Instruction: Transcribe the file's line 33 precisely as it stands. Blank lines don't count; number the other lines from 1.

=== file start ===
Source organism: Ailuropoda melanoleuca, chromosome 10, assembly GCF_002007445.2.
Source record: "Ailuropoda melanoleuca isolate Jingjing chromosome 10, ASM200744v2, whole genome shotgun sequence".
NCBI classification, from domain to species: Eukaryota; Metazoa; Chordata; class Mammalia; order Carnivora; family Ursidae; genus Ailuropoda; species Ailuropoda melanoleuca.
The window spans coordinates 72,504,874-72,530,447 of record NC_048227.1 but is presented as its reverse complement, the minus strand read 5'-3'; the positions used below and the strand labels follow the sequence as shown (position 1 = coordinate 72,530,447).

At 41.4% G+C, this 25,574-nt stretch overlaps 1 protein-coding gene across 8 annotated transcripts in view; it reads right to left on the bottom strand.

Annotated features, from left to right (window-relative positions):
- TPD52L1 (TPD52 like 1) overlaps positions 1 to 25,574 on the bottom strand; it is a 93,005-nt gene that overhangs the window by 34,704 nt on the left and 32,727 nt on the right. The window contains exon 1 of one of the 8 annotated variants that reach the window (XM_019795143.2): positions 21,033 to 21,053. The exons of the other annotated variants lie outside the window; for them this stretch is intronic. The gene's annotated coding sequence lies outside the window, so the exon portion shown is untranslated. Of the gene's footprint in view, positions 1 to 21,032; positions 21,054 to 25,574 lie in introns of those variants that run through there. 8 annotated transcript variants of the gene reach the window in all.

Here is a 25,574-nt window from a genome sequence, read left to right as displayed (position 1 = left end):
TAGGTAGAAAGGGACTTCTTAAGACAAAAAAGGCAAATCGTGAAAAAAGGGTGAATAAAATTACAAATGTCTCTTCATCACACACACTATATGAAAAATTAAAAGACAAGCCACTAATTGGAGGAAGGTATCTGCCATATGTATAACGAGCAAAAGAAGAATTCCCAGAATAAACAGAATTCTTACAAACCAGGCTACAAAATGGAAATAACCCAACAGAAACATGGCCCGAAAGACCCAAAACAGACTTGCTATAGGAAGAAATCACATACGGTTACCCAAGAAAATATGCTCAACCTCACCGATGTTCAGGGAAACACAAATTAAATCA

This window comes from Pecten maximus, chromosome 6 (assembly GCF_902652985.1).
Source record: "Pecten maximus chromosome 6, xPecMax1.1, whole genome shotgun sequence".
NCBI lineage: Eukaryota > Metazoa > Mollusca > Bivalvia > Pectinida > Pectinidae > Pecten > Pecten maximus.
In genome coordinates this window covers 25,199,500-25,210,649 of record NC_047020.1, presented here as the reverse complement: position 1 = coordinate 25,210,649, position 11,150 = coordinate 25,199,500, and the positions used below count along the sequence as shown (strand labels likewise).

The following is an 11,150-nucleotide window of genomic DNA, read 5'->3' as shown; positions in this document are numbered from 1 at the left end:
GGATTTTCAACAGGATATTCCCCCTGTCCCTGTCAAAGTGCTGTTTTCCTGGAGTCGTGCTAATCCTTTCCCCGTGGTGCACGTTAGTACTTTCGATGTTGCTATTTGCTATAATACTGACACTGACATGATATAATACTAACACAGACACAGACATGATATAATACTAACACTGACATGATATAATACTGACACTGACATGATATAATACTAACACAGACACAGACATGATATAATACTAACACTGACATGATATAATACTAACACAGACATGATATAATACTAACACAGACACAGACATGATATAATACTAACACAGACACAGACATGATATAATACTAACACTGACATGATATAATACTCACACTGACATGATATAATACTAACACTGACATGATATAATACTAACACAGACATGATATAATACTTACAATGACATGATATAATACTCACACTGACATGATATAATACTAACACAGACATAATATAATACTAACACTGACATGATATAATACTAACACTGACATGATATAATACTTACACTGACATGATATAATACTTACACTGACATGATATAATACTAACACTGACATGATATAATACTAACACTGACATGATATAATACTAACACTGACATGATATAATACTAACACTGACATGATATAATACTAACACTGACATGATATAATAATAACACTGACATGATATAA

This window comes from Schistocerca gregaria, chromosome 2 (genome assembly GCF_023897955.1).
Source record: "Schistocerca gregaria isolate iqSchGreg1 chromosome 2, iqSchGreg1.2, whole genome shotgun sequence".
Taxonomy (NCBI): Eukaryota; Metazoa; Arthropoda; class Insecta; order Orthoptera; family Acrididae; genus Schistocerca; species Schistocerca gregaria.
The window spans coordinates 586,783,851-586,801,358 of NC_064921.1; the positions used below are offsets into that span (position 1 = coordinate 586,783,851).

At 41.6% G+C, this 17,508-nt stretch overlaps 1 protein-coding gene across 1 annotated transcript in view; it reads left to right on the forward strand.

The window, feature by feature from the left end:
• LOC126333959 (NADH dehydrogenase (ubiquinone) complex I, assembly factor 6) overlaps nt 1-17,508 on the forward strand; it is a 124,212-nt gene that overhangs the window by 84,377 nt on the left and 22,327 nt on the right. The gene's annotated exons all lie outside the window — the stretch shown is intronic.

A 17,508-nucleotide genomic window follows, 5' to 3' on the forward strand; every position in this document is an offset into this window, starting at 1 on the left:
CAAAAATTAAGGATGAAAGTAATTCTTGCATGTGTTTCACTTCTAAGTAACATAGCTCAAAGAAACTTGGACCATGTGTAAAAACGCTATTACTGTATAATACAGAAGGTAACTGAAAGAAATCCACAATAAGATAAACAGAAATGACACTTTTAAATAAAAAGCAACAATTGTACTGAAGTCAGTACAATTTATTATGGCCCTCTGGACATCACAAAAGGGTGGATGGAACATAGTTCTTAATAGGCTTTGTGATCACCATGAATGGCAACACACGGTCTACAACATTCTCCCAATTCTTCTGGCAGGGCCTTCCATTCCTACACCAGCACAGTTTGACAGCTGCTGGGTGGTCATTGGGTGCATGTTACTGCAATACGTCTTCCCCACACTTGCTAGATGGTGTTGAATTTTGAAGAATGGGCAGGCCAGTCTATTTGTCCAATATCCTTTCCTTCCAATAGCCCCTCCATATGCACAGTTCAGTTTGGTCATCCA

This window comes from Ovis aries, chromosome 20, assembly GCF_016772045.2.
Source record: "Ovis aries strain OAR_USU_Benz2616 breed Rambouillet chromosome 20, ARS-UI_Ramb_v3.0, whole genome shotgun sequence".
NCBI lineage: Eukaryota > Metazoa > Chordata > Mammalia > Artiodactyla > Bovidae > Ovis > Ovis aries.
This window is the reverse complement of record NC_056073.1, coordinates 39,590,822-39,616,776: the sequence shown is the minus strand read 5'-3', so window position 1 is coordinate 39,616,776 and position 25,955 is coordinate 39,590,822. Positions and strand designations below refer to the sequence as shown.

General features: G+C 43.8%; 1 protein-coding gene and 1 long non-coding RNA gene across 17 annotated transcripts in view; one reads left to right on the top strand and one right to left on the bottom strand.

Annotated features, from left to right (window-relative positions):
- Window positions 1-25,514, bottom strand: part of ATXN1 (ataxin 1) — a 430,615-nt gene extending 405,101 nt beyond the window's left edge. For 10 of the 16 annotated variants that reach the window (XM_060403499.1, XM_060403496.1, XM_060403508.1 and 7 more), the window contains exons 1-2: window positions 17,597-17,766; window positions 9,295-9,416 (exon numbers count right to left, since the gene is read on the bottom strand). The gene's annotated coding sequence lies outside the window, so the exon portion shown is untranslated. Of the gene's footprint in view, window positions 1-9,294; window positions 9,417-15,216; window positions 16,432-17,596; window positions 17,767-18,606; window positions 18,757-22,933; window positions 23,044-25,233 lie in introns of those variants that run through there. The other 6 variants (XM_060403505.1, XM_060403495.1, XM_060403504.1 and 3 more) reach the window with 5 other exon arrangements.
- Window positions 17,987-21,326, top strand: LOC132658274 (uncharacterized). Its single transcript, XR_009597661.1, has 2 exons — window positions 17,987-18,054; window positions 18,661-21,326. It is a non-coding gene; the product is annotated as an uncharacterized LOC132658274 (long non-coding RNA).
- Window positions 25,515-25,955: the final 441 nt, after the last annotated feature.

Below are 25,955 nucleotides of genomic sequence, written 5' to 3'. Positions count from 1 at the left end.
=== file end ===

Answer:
- Window positions 25,515-25,955: the final 441 nt, after the last annotated feature.